have been built; in Staffordshire twenty-eight, and in Cheshire above twenty ; and most of these sacred erections have been endowed chiefly by voluntary contributions. Look these things like the Church in ruins ? Moreover, parsonage houses have been raised to secure the residence of the Clergy; schools have been founded and established, and teachers appointed to impart that knowledge which is the beginning of wisdom, the only wisdom which will ever conduce to the prosperity of an empire ; which will make a people happy, which is better than being prosperous; which will make them daring and heroic, by not disburthening them of a higher fear; which will make them invincible for a brief while in this world, and blessed through all eternity in the next. We have turned upon the enemy his own weapons, and it will go hard if we do not better the instruction. PUBLICATIONS have issued from the press as fast as steam could send them, in defence of those doctrines which we hold so dear, and of the discipline to which we willingly submit, being according to that Word which cannot err, and on which our whole Establishment is founded. CIATions have been formed for the purpose of upholding the constitution of this country, and strengthening the mainspring by which alone society is regulated. There have of late been repeated instances of Dissenting ministers applying for episcopal ordination. This is a circumstance grateful to dwell upon, and which needs no other comment than a simple reference to the fact of several places of worship, formerly belonging to Dissenters, having been purchased, and fitted up as chapels of ease and churches for use of our catholic Establishment. There are other signs of the times which can be pointed out, no less significant. Prudent men, from being neutral and indolent, have turned zealous, even owing to their prudence. They were unwilling to be taken at disadvantage, so have gone out and met the enemy in the gate; they have proved before God and man that they were members of the church of Christ; that they held their Sovereign in honour, and were loyal even out of love of liberty,--out of regard for those matchless institutions of their country, which were no chance matter, or the product of a single generation, but, like her native oaks, the sure and gradual growth of centuries, deep-rooted in the rock of custom, flourishing in perennial vigour, and sound to the very core, because fanned by those genial airs from heaven,- Freedom and Religion.
These are the institutions which our countrymen, from John of Groat to the Land's End, are gathering to uphold and preserve from desecration. Look these things like the Church in ruins ? But more than this. Many who, but a short time since, vociferated amongst the loudest of the sons of darkness and disaffection,-who, knowing not what they did, sought the downfal of the Establishment, have halted in mid career; yea, they have seen their error, have turned back into the highway of heaven, have repented, have repudiated their designs, abandoned their machinations, and, like St. Paul of old, have avouched themselves staunch supporters of that Church which erst they persecuted, and zealous believers in the worth of those holy principles which they were wont, out of sheer ignorance, to despise. Look these things like the Church in ruins ? Facts will speak; and these are facts which carry their own moral emphasis, and which none dare gainsay.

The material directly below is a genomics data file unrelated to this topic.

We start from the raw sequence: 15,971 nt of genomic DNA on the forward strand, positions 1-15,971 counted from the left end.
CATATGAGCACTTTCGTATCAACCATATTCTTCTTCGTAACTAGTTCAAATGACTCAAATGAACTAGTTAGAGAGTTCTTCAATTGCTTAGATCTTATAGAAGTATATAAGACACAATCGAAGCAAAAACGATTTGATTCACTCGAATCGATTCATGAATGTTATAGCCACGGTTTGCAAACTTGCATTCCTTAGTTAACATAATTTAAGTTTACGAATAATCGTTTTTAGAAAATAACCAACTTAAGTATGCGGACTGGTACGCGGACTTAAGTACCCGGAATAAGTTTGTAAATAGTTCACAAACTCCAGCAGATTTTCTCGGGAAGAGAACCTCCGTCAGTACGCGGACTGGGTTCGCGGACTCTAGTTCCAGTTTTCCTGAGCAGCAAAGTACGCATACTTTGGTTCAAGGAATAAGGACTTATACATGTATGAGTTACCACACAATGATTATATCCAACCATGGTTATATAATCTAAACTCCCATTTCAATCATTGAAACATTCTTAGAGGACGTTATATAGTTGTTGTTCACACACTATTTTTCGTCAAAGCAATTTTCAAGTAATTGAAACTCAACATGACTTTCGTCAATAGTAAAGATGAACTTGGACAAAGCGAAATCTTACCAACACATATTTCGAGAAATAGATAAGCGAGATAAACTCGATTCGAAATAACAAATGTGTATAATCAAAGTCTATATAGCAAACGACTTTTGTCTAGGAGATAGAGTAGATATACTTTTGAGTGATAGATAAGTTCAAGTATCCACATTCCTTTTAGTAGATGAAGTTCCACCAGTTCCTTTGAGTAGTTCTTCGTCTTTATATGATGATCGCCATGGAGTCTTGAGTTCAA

CHURCH-RATES ABOLITION SOCIETY.
That persons who, for conscience sake, or, what is not an impossible supposition, for motives which they would blink acknowledging to their own hearts, see cause " to strain at a gnat," and dissent on divers grounds from our apostolic Establishment; that they should nevertheless find themselves constrained by law to contribute to the support of a religious system to which they cannot conform, appears at the first blush not a little startling; but the wonder will subside when the just and well-constituted minds of our countrymen are taught to look somewhat closer into the merits of the case, and come to sift out the truth for themselves from the midst of perversions, exaggerations, and falsities. Did not we Churchmen indeed find ourselves under the necessity of annually subscribing our quota for the preservation of holy wells, images of the saints, relics of miraculous efficacy, and other contemporary illustrations of certain texts thickly strewn in the Æneid and Metamorphoses, we should naturally recoil at the attempted impost, and do all that we legally might to get rid of so obnoxious a tax-to reform it altogether.
How then, it will be objected, can we affect surprise that people should cry out for the abolition of church-rates and why interpose obstacles in the way of the Dissenters throwing off the grievances with which they are saddled? Why not henceforward suffer them to withhold their contributions towards the necessary working and repairs of the Establishment ?
In the eyes of all true Englishmen, who take a common pride in the liberty of their country, and their own freedom of choice in matters of religion, the abuse is monstrous! It is harddistressing—it is a crying injustice, which is indeed but a feeble term with which to stigmatize the cruelty of such a proceeding. This compulsory law, which enforces its own fulfilment, is one of rigour, and unjust in principle. It is an intolerable burden on the consciences of Dissenters, who, in defiance of their religious scruples, are made to swell the arbitrary contribution. It is quite enough to justify the declaration of a celebrated Voluntary leader," that the overthrow of the English Church is a consum